- ItemOpen AccessMulticolour observations, inhomogeneity and evolution(2001) Hellaby, CharlesWe propose a method of testing source evolution theories that is independent of the effects of inhomogeneity, and thus complementary to other studies of evolution. It is suitable for large scale sky surveys, and the new generation of large telescopes. In an earlier paper it was shown that basic cosmological observations -luminosity versus redshift, area distance versus redshift and number counts versus redshift -cannot separate the effects of cosmic inhomogeneity, cosmic evolution and source evolution. We here investigate multicolour observations, and show that by comparing luminosity versus redshift in two or more colours, contraints can be placed on source evolution even if unknown source evolution is present, providing an important test of evolution theories that is complementary to present methods. However, number counts in different colours versus redshift are not useful in separating the effects of source evolution and inhomogeneity.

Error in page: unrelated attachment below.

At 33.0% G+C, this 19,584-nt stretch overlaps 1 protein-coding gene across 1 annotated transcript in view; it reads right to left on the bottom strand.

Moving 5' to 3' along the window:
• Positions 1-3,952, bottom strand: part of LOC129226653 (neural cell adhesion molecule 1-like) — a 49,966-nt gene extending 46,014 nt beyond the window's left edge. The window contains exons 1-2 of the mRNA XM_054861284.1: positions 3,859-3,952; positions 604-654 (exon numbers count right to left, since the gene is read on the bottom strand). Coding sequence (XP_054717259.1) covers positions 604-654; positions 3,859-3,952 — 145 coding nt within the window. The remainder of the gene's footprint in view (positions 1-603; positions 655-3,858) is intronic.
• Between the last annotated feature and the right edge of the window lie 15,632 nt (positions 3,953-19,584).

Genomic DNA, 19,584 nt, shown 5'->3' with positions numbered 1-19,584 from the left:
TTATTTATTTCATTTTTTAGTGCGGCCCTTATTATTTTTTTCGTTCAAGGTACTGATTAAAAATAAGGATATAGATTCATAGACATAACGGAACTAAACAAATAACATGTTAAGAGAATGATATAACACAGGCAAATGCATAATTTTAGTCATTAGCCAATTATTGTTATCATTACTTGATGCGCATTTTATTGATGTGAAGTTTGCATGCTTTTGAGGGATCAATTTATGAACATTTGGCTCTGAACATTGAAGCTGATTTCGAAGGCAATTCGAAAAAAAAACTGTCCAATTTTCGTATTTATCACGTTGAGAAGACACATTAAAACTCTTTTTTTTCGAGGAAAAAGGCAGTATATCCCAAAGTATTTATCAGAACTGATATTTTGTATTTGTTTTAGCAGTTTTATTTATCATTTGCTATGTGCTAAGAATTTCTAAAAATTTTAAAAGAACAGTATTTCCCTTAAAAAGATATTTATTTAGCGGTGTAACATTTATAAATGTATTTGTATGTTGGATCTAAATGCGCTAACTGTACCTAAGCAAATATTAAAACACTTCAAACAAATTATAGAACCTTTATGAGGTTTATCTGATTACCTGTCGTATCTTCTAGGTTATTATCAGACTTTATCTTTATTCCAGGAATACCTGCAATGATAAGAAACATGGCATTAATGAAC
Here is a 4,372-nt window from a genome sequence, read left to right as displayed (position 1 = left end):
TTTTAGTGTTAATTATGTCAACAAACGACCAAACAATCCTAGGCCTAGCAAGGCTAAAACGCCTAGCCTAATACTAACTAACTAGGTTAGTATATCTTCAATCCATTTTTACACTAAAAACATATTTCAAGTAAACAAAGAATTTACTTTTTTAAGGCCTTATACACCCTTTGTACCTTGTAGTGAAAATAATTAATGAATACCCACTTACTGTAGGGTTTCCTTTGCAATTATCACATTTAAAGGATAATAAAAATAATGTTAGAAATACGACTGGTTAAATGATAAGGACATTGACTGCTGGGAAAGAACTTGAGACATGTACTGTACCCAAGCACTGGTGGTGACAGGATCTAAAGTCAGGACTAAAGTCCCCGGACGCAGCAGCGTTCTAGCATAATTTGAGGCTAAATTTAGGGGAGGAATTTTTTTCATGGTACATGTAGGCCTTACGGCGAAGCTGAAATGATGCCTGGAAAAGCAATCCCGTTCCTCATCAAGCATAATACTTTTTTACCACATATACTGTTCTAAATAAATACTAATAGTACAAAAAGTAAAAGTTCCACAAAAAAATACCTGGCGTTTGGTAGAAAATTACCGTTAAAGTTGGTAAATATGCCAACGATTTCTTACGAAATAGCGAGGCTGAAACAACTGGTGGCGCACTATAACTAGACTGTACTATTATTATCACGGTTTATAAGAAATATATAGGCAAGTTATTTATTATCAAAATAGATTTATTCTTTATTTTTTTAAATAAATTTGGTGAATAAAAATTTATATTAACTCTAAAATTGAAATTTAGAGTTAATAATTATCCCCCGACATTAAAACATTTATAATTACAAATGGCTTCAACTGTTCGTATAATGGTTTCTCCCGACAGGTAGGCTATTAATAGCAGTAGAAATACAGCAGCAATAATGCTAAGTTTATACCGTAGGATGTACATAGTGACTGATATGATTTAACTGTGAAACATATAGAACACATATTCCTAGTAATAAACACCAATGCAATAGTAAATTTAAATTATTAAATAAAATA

- ItemOpen AccessObtaining the spacetime metric from cosmological observations(2006) Lu, Hui-Ching; Hellaby, CharlesThe Copernican principle asserts homogeneity on very large scales, however, this scale is still not well defined; and in reality homogeneity is assumed. Recent galaxy redshift surveys have brought in a large amount of cosmological data out to redshift 0.3 or more, that is now available for analysis; and their accuracy has been improved dramatically. With future surveys expected to achieve a high degree of completeness out to redshift exceeding 1, and a dramatic increase in the amount of data harvested, it will soon be practical to have a numerical programme for determining the metric of the universe from standard observations. This project is the beginning of a series of developments on such a numerical implementation. It is sensible to start with a simple case - that of spherical symmetry and a dust equation of state. Using observational data from out post light cone, consisting of galaxy redshifts, apparent luminosities, angular diameters and number densities, together with chosen source evolution functions, viz absolute luminosities, true diameters and masses of sources; and applying the algorithm in [43], a set of Lemaître-Tolman-Bondi (LTB) arbitrary functions can be found. This set will specify the LTB model that reproduces the given observations, and hence provides a metric that describes the geometry of the observed universe. We briefly review the theoretical development of this topic from the fundamental paper by Kristian and Sachs, to the ideal observational cosmology programme by Ellis and Stoeger and others. We also discuss some of the most crucial issues that we are currently facing in the study of observational cosmology, for example, the problem of source evolution and selection effects. We then briefly introduce a few recent galaxy redshift surveys, that are available for analysis, or will be available in the near future, and the data that we may use from them. We also discuss how one can obtain the diameter distance, luminosity distance and number density, the observables that are essential to our project. We introduce the LTB metric, the null cone solution and the notation that we use, and thus relate the LTB model to be observables.